How Coffee Benefits Your Whole Body – Part II

Last week I told you about the surprising benefits of coffee, but there’s so much to say, I decided to carry it over to this week.

As the weather warms, and you spend more time outdoors during the longer summer days, you may be considering how to cope with the summer sun. But did you know that if you’re worried about your skin, drinking coffee actually reduces your chances of developing one of the most common skin cancers?

Last week’s article talked about coffee’s protections against liver and oral cancers, and its benefits in relieving depression. But coffee seems to provide benefits for just about every part of the body, including your skin, digestive system and brain.

Skin Protection

Research at Harvard shows that drinking more regular coffee (but not decaf) can lower your risk of the most common form of skin cancer, basal cell carcinoma.1 Basal cell carcinoma is a very mild form of skin cancer that results in few deaths. Nonetheless it causes ugly lesions and blemishes, and having the carcinoma surgically removed will leave a scar.

“Our data indicate that the more caffeinated coffee you consume, the lower your risk of developing basal cell carcinoma,” says Jiali Han, Ph.D., associate professor at Brigham and Women’s Hospital, Harvard Medical School in Boston and Harvard School of Public Health.

Out of the more than 100,000 people involved in the research Han analyzed, about 20 percent developed basal cell carcinoma. He found that consumption of regular coffee (and other caffeinated drinks) was associated with a lower risk of basal cell carcinoma.

“These results really suggest that it is the caffeine in coffee that is responsible for the decreased risk of basal cell carcinoma associated with increasing coffee consumption,” says Han.

Metabolic Boost

Scientists looking into coffee’s effects on metabolic health are still unable to explain exactly why it lowers the risk of type 2 diabetes, but they’re convinced it does. Population studies show that drinking three or four cups of coffee a day reduces your risk of diabetes by up to 25 percent. Research also demonstrates that every additional daily cup of coffee you consume lowers your relative risk of type 2 diabetes by about 8 percent.2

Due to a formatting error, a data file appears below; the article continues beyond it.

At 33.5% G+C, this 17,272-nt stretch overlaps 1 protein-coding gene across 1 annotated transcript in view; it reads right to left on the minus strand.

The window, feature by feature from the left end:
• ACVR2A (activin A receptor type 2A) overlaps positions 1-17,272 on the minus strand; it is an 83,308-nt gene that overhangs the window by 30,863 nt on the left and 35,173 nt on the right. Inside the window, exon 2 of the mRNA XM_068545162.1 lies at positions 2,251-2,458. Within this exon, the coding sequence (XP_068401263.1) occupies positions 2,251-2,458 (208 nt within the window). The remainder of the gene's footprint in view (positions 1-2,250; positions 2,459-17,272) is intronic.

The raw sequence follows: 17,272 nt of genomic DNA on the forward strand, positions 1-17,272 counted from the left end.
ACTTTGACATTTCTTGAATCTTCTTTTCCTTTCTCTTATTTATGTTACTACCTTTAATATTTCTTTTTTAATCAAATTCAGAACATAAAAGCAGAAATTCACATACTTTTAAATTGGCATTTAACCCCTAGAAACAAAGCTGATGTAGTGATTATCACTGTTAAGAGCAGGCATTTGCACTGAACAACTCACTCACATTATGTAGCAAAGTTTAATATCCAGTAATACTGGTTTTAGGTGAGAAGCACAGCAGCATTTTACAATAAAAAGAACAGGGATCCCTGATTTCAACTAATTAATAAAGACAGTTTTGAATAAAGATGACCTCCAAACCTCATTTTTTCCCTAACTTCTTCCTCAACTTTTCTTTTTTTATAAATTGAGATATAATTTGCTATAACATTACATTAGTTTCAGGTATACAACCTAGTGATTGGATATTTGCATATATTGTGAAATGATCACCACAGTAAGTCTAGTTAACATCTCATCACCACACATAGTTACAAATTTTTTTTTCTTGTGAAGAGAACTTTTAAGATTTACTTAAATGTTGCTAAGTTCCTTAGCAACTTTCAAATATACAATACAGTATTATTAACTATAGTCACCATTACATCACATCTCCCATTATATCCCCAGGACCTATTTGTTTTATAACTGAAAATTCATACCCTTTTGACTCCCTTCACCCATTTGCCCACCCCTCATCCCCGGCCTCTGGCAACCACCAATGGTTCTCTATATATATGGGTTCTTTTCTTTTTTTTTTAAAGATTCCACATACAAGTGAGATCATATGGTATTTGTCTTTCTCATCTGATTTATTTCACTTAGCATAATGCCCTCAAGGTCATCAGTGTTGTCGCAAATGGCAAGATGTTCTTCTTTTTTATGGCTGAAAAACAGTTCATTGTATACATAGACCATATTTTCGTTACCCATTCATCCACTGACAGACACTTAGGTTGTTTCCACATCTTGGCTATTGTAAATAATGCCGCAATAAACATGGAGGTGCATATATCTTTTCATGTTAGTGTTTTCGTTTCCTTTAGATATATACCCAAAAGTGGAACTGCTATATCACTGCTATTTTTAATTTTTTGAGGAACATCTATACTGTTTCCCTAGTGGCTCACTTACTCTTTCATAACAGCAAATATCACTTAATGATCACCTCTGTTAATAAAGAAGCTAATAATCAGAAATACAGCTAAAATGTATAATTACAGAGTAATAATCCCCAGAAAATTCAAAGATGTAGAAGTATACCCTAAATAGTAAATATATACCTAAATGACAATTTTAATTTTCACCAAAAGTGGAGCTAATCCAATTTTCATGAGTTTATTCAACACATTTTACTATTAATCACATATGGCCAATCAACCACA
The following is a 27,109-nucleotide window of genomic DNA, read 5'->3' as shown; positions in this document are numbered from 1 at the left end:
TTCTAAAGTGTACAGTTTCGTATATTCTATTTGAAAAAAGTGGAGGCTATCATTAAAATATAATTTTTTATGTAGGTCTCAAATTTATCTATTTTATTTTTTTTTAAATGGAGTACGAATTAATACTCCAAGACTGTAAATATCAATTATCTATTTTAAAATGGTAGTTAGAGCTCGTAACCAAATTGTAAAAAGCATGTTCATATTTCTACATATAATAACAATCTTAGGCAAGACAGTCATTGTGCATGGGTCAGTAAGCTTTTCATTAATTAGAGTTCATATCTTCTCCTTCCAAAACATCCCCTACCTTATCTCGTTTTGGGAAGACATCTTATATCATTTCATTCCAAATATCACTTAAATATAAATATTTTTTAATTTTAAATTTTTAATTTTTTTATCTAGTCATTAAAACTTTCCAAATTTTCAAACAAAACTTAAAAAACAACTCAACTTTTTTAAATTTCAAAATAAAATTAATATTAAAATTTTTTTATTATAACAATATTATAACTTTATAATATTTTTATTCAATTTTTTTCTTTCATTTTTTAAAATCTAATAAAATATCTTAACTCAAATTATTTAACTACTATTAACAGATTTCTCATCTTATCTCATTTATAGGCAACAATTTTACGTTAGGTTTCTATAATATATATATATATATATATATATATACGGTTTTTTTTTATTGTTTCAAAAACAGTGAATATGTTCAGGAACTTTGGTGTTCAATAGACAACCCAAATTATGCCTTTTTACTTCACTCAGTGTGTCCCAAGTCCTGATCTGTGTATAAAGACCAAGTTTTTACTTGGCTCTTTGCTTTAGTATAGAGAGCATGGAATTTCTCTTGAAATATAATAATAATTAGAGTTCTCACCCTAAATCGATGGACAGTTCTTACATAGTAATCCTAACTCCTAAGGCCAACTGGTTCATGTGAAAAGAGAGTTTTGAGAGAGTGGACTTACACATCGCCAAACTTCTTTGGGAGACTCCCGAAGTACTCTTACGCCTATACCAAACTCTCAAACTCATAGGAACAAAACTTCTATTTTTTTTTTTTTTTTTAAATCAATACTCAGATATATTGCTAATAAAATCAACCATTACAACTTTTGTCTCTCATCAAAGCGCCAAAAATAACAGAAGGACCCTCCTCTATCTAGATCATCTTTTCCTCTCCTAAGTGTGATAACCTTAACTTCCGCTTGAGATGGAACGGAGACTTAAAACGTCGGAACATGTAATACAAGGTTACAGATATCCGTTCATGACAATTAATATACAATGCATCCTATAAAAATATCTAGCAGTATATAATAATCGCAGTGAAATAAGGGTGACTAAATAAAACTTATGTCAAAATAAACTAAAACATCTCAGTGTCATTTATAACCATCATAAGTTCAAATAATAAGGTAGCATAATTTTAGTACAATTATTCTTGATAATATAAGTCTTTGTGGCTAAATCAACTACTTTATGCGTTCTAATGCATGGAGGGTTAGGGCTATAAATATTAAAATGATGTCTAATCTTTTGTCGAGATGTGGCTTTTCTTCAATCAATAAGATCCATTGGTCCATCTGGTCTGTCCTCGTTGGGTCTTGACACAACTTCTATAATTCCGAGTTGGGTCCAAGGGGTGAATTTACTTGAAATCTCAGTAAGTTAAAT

One way coffee is believed to help fight diabetes derives from the way the caffeine in regular coffee increases metabolism and helps burn off sugar. It is also thought (but not proven) that coffee has natural chemicals (in both regular and decaf) that moderate inflammation, reduce oxidative stress and possibly produce hormonal benefits.

Brain Protection

Meanwhile, other scientists have found evidence that caffeinated coffee can protect the brain against Alzheimer’s disease.

When scientists at the University of South Florida (USF) monitored the memory and thinking processes of seniors over the age of 65, they found that those with significant amounts of caffeine in their blood had a better chance of avoiding Alzheimer’s during the two year study (with four years of follow up). In the research, the major (or only) source of caffeine for the folks being studied was coffee.3

“These intriguing results suggest that older adults with mild memory impairment who drink moderate levels of coffee — about 3 cups a day — will not convert to Alzheimer’s disease — or at least will experience a substantial delay before converting to Alzheimer’s,” says researcher Dr. Chuanhai Cao, a neuroscientist at the USF’s College of Pharmacy. “… we firmly believe that moderate coffee consumption can appreciably reduce your risk of Alzheimer’s or delay its onset.

One of the most attractive features of using coffee to boost your health is its low cost. You don’t have to drink a high-priced fancy cup to benefit. A regular cup of plain coffee is loaded with helpful, natural ingredients.


  1. http://www.cancer.gov/
  2. http://www.ncbi.nlm.nih.gov/
  3. http://health.usf.edu/nocms/publicaffairs/now/pdfs/JAD111781.pdf